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A comment on the fuel tank size. Depending on how you plan to use it, smaller tanks can be a good thing in that you will keep the fuel fresh. With diesel that will help forstall biologic growth. It is especially important if you end up with any biodiesel, which begins to deteriorate (oxidize) within months (it is an ester).

It depends how far you have to go between fuel availability. In the PNW that's no more than about 150 miles. If you have to run 3-400 miles between fueling then small tanks may be problematic.
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Old 10-16-2019, 08:45 PM   #9
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Interesting tidbit about the 47 Commander the hull was laid up in 3 pieces, 2 sides and the bottom. Then they joined afterwards. The 41 was one piece.
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Old 10-16-2019, 09:27 PM   #10
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It depends how far you have to go between fuel availability. In the PNW that's no more than about 150 miles. If you have to run 3-400 miles between fueling then small tanks may be problematic.

That's a good point. With my 420 gallon capacity, I figure 300 gallons usable for range planning (so I'd figure 250 usable out of 350 on the Commander). The Commander would likely burn a little more fuel than I do because it's a few thousand pounds heavier, but likely similar hull efficiency. With the gas sucking 454s, I've got a comfortable range of about 160 miles on plane or about 400 at 6.5 - 7 kts. Definitely enough to go a lot of places. And from the math I've done, a pair of decently efficient diesels would cut the fuel burn by about 40% on plane and 50 - 60% at low speed (with corresponding range increase).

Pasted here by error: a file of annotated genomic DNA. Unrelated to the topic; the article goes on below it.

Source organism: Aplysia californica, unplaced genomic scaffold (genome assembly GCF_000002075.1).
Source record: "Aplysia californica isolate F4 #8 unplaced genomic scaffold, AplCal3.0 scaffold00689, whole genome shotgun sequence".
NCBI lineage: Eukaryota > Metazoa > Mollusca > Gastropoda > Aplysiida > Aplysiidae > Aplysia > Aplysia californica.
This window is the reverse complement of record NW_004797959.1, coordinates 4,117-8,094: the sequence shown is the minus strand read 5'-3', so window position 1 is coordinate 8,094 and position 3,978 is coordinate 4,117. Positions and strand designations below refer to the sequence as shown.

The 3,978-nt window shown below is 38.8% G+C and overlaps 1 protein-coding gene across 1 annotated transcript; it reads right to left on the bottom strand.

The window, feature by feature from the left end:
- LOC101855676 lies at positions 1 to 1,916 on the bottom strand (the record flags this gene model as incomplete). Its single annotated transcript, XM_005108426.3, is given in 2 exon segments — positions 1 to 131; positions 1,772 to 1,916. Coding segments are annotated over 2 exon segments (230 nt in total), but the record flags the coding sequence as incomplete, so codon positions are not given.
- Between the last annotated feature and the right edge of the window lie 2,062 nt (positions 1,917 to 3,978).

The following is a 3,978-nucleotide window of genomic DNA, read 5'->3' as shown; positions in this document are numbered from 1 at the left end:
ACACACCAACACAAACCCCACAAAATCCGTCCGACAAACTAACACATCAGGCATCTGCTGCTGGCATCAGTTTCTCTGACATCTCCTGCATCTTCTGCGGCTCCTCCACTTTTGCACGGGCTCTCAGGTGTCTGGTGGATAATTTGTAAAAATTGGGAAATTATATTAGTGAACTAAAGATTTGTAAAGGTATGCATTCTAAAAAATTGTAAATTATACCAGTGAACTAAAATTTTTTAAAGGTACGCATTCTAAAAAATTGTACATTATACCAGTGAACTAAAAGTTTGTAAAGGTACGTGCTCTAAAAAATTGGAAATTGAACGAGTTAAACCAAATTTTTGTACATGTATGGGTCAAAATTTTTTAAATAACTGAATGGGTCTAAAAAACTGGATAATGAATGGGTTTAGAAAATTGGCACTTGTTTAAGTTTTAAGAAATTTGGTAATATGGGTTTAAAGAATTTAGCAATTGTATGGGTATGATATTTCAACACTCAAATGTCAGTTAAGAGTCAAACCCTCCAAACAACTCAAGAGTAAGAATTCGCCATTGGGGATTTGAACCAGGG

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Old 10-20-2019, 07:27 PM   #11
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I'm on the hard with a late 60's 41 Commander two boats down from me. It is a standard hard chine V bottom, with low deadrise at the transom (less than our 40' Tollycraft). It has about a 1' skeg keel, similar to our Tollycraft. Based on my experience with our Tollycraft rolling should not be an issue, the hard chines and beam damp the roll quickly.

I do have a reasonable amount of experience with the Commander's predessesor, the Constellation, in the ocean off of San Francisco. The Connie has a bit less deadrise I believe, but she handled very well in the sea. Chris Crafts were well built, hence so many of them are still afloat.

One thing to watch for, Chris Craft used a 32V electrical system for years. That's now obsolete.
That's great information! With a 3'-3" draft, I was concerned that she may be top heavy and prone to roll. Not really concerned on how she planes, as our travels would be at trawler speeds to conserve fuel. We've been looking at Taiwanese trawlers, but the 410 has caught our eye.

Our last boat was a Lagoon 410 catamaran, which we lived aboard full time for six years. Now plans are for living aboard and cruising the ICW and Bahamas for half a year and dirt dweller the other half. We tend to stay out of marinas, which is why the question on stability.
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Old 10-20-2019, 07:33 PM   #12
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The 41 Commander will be stable. I would not be concerned with stability. However it isnít an offshore cruiser by any means.
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Old 10-20-2019, 07:57 PM   #13
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The 41 Commander will be stable. I would not be concerned with stability. However it isnít an offshore cruiser by any means.
The offshore work we normally do,include hopping out at Charleston and coming back in at Fernandina Beach and of course crossing the stream. We are mindful of weather, but not waiting around for perfectly flat seas. Is the 410 capable of handling 3-5 footers? I know there's a lot of variables, but in general?